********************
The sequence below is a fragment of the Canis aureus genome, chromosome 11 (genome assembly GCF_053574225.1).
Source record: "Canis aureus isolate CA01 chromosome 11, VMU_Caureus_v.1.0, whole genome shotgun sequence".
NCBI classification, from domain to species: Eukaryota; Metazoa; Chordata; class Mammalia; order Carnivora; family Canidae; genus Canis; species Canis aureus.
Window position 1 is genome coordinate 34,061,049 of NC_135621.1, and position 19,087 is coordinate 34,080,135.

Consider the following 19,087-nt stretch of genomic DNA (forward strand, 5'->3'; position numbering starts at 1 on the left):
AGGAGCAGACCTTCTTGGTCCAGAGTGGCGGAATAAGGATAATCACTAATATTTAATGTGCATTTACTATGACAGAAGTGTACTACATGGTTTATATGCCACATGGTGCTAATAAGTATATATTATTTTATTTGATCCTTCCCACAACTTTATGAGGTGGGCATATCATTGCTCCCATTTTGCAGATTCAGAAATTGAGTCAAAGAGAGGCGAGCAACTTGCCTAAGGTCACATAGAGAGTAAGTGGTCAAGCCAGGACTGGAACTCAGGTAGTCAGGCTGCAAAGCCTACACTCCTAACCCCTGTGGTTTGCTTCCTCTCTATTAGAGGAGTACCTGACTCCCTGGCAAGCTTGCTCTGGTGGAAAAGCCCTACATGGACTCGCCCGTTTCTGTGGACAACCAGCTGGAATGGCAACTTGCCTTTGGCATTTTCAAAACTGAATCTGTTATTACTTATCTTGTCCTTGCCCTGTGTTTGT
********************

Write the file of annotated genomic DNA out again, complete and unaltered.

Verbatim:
The sequence below is a fragment of the Canis aureus genome, chromosome 11 (genome assembly GCF_053574225.1).
Source record: "Canis aureus isolate CA01 chromosome 11, VMU_Caureus_v.1.0, whole genome shotgun sequence".
NCBI classification, from domain to species: Eukaryota; Metazoa; Chordata; class Mammalia; order Carnivora; family Canidae; genus Canis; species Canis aureus.
Window position 1 is genome coordinate 34,061,049 of NC_135621.1, and position 19,087 is coordinate 34,080,135.

Consider the following 19,087-nt stretch of genomic DNA (forward strand, 5'->3'; position numbering starts at 1 on the left):
AGGAGCAGACCTTCTTGGTCCAGAGTGGCGGAATAAGGATAATCACTAATATTTAATGTGCATTTACTATGACAGAAGTGTACTACATGGTTTATATGCCACATGGTGCTAATAAGTATATATTATTTTATTTGATCCTTCCCACAACTTTATGAGGTGGGCATATCATTGCTCCCATTTTGCAGATTCAGAAATTGAGTCAAAGAGAGGCGAGCAACTTGCCTAAGGTCACATAGAGAGTAAGTGGTCAAGCCAGGACTGGAACTCAGGTAGTCAGGCTGCAAAGCCTACACTCCTAACCCCTGTGGTTTGCTTCCTCTCTATTAGAGGAGTACCTGACTCCCTGGCAAGCTTGCTCTGGTGGAAAAGCCCTACATGGACTCGCCCGTTTCTGTGGACAACCAGCTGGAATGGCAACTTGCCTTTGGCATTTTCAAAACTGAATCTGTTATTACTTATCTTGTCCTTGCCCTGTGTTTGT